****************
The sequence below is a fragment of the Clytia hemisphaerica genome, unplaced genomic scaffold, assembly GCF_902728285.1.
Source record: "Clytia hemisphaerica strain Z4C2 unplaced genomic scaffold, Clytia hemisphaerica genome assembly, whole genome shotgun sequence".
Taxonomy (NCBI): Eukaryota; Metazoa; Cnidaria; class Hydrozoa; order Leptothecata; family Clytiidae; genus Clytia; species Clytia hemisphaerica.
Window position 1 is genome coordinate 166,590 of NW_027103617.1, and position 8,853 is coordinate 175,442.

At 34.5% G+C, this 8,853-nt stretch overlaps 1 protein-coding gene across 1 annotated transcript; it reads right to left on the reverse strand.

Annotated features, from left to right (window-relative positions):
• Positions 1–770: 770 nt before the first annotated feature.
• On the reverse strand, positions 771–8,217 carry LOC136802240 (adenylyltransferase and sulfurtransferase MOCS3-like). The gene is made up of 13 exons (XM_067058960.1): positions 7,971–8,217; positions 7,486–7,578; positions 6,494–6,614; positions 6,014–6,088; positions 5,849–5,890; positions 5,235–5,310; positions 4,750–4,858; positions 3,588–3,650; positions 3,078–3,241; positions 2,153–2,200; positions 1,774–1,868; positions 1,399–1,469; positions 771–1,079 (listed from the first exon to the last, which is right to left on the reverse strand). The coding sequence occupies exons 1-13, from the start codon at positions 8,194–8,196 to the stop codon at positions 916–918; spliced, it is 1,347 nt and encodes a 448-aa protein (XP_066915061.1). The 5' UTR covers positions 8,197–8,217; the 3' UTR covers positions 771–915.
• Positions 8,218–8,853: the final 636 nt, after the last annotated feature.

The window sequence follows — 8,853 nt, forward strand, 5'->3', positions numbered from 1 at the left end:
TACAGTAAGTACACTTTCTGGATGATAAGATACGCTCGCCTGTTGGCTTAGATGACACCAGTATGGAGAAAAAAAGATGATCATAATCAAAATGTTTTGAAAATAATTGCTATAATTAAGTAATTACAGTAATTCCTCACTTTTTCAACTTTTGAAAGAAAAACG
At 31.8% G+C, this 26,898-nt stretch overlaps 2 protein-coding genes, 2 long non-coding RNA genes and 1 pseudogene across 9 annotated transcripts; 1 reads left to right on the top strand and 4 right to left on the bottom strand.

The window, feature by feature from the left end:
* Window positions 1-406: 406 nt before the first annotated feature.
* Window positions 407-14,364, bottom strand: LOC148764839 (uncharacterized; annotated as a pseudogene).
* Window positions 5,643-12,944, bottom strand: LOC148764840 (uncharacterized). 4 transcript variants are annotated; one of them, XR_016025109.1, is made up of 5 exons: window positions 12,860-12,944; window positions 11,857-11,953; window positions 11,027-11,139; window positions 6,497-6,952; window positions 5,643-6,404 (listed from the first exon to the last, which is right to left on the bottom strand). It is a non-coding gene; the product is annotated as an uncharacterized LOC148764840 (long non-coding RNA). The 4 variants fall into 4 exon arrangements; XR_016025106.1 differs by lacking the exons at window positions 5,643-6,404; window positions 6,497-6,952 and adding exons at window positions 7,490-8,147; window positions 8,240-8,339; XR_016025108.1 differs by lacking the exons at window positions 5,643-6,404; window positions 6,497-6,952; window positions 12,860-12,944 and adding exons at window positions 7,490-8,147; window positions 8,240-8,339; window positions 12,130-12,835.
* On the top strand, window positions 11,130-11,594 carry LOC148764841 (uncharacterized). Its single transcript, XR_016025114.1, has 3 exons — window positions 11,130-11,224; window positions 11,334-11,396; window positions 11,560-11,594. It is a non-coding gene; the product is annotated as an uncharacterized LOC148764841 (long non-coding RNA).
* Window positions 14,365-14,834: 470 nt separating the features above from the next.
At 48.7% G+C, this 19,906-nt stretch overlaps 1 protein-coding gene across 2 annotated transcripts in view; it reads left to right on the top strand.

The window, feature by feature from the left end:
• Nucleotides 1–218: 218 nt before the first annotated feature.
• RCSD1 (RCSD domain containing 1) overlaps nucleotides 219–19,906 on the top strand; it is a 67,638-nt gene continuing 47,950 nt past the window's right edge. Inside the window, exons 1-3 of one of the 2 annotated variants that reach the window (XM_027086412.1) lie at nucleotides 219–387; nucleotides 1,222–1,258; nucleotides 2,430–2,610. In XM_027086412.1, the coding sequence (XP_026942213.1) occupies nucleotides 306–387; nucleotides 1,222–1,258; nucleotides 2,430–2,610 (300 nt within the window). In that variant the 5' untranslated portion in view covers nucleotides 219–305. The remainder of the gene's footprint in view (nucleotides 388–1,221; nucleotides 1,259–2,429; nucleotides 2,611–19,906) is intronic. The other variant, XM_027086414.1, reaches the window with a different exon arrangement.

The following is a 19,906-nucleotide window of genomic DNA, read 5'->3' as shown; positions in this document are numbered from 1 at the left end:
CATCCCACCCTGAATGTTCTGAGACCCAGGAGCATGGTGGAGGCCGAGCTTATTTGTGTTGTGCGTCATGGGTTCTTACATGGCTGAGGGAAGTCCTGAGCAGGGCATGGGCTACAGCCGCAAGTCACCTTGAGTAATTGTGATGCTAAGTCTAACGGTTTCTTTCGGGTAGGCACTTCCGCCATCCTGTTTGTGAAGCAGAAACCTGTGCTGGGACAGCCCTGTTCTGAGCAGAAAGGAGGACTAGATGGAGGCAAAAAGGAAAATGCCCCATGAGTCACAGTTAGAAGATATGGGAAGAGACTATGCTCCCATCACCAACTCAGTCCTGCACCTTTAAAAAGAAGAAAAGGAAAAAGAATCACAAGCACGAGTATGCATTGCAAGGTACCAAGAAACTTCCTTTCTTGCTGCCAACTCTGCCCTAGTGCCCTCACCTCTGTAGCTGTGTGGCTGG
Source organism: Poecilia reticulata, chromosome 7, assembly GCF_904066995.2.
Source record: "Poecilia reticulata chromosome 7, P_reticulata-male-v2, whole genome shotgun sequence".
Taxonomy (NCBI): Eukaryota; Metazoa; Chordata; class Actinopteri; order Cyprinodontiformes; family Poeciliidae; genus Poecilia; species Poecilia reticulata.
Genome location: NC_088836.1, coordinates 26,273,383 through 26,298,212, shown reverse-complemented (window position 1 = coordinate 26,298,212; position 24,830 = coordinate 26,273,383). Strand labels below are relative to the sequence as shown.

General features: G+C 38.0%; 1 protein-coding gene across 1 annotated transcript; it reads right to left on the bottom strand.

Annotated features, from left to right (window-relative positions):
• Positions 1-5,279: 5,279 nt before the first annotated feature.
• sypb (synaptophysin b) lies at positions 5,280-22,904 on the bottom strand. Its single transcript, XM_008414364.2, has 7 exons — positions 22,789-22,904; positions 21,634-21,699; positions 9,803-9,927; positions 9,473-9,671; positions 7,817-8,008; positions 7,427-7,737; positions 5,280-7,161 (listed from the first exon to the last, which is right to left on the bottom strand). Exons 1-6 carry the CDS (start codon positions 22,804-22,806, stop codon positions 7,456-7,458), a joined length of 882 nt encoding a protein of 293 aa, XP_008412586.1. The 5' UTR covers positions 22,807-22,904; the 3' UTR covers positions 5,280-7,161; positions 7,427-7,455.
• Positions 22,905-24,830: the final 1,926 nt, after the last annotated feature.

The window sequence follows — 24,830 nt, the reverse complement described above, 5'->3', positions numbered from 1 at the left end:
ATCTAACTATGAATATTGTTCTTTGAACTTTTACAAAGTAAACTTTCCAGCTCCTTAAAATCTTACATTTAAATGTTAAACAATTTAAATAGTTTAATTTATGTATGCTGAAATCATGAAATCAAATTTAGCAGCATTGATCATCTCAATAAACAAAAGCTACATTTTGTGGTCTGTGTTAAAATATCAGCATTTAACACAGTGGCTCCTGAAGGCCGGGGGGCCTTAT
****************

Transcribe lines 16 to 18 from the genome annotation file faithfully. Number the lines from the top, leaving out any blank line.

* Window positions 5,643-12,944, bottom strand: LOC148764840 (uncharacterized). 4 transcript variants are annotated; one of them, XR_016025109.1, is made up of 5 exons: window positions 12,860-12,944; window positions 11,857-11,953; window positions 11,027-11,139; window positions 6,497-6,952; window positions 5,643-6,404 (listed from the first exon to the last, which is right to left on the bottom strand). It is a non-coding gene; the product is annotated as an uncharacterized LOC148764840 (long non-coding RNA). The 4 variants fall into 4 exon arrangements; XR_016025106.1 differs by lacking the exons at window positions 5,643-6,404; window positions 6,497-6,952 and adding exons at window positions 7,490-8,147; window positions 8,240-8,339; XR_016025108.1 differs by lacking the exons at window positions 5,643-6,404; window positions 6,497-6,952; window positions 12,860-12,944 and adding exons at window positions 7,490-8,147; window positions 8,240-8,339; window positions 12,130-12,835.
* On the top strand, window positions 11,130-11,594 carry LOC148764841 (uncharacterized). Its single transcript, XR_016025114.1, has 3 exons — window positions 11,130-11,224; window positions 11,334-11,396; window positions 11,560-11,594. It is a non-coding gene; the product is annotated as an uncharacterized LOC148764841 (long non-coding RNA).
* Window positions 14,365-14,834: 470 nt separating the features above from the next.